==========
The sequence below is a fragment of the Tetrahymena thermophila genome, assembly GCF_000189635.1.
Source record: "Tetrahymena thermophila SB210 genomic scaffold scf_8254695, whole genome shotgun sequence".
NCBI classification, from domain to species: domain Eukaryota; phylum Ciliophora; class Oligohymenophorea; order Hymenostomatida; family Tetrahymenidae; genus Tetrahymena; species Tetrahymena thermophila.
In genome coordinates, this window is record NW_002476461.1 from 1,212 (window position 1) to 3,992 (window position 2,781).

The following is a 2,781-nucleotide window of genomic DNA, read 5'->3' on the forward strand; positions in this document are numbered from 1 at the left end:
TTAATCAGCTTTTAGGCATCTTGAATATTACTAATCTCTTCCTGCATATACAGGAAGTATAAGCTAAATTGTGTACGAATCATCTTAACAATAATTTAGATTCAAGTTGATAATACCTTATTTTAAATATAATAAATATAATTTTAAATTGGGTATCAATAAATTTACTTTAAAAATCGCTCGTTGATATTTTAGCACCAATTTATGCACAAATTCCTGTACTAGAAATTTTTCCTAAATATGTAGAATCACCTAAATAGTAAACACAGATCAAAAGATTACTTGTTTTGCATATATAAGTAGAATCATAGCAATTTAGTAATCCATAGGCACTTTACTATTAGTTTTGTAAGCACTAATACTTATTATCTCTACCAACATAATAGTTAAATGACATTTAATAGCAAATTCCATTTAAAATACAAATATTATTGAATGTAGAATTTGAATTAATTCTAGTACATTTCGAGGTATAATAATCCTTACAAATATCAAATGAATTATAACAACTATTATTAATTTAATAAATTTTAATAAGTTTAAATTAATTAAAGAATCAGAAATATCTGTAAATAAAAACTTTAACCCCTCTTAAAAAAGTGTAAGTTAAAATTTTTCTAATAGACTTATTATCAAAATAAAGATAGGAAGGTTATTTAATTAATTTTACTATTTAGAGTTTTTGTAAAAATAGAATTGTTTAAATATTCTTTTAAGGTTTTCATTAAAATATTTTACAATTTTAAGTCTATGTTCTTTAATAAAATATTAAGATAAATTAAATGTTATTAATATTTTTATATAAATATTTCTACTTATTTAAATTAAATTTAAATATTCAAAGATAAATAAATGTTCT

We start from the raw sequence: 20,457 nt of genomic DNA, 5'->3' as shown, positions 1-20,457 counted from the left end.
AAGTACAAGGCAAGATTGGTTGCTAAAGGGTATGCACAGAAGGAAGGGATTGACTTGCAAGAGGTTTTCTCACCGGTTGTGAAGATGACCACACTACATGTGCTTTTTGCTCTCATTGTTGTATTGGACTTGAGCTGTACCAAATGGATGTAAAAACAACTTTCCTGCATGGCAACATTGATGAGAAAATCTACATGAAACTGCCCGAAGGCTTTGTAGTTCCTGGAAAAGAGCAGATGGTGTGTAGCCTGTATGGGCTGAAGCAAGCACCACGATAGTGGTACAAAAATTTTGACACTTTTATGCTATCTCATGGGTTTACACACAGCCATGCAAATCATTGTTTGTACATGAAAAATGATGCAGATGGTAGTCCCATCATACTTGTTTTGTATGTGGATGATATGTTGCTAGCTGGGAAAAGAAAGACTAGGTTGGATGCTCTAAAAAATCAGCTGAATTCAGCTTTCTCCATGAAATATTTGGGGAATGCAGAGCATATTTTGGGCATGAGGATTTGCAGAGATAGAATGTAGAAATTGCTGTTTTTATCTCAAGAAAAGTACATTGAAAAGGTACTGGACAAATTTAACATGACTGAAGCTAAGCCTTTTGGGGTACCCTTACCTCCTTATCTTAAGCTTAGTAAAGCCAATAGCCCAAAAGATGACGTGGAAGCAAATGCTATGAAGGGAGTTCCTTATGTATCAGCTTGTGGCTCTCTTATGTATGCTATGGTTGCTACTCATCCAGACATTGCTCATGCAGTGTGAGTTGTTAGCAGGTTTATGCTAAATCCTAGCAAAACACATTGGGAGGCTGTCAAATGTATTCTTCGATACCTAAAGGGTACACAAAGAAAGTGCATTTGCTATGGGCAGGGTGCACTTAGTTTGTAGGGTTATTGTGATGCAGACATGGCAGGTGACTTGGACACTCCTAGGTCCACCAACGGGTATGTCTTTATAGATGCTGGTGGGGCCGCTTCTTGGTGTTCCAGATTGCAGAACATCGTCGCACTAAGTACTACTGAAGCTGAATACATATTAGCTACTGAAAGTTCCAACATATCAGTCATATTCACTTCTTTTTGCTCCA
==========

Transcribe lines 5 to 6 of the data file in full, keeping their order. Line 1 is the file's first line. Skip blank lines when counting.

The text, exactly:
The following is a 2,781-nucleotide window of genomic DNA, read 5'->3' on the forward strand; positions in this document are numbered from 1 at the left end:
TTAATCAGCTTTTAGGCATCTTGAATATTACTAATCTCTTCCTGCATATACAGGAAGTATAAGCTAAATTGTGTACGAATCATCTTAACAATAATTTAGATTCAAGTTGATAATACCTTATTTTAAATATAATAAATATAATTTTAAATTGGGTATCAATAAATTTACTTTAAAAATCGCTCGTTGATATTTTAGCACCAATTTATGCACAAATTCCTGTACTAGAAATTTTTCCTAAATATGTAGAATCACCTAAATAGTAAACACAGATCAAAAGATTACTTGTTTTGCATATATAAGTAGAATCATAGCAATTTAGTAATCCATAGGCACTTTACTATTAGTTTTGTAAGCACTAATACTTATTATCTCTACCAACATAATAGTTAAATGACATTTAATAGCAAATTCCATTTAAAATACAAATATTATTGAATGTAGAATTTGAATTAATTCTAGTACATTTCGAGGTATAATAATCCTTACAAATATCAAATGAATTATAACAACTATTATTAATTTAATAAATTTTAATAAGTTTAAATTAATTAAAGAATCAGAAATATCTGTAAATAAAAACTTTAACCCCTCTTAAAAAAGTGTAAGTTAAAATTTTTCTAATAGACTTATTATCAAAATAAAGATAGGAAGGTTATTTAATTAATTTTACTATTTAGAGTTTTTGTAAAAATAGAATTGTTTAAATATTCTTTTAAGGTTTTCATTAAAATATTTTACAATTTTAAGTCTATGTTCTTTAATAAAATATTAAGATAAATTAAATGTTATTAATATTTTTATATAAATATTTCTACTTATTTAAATTAAATTTAAATATTCAAAGATAAATAAATGTTCT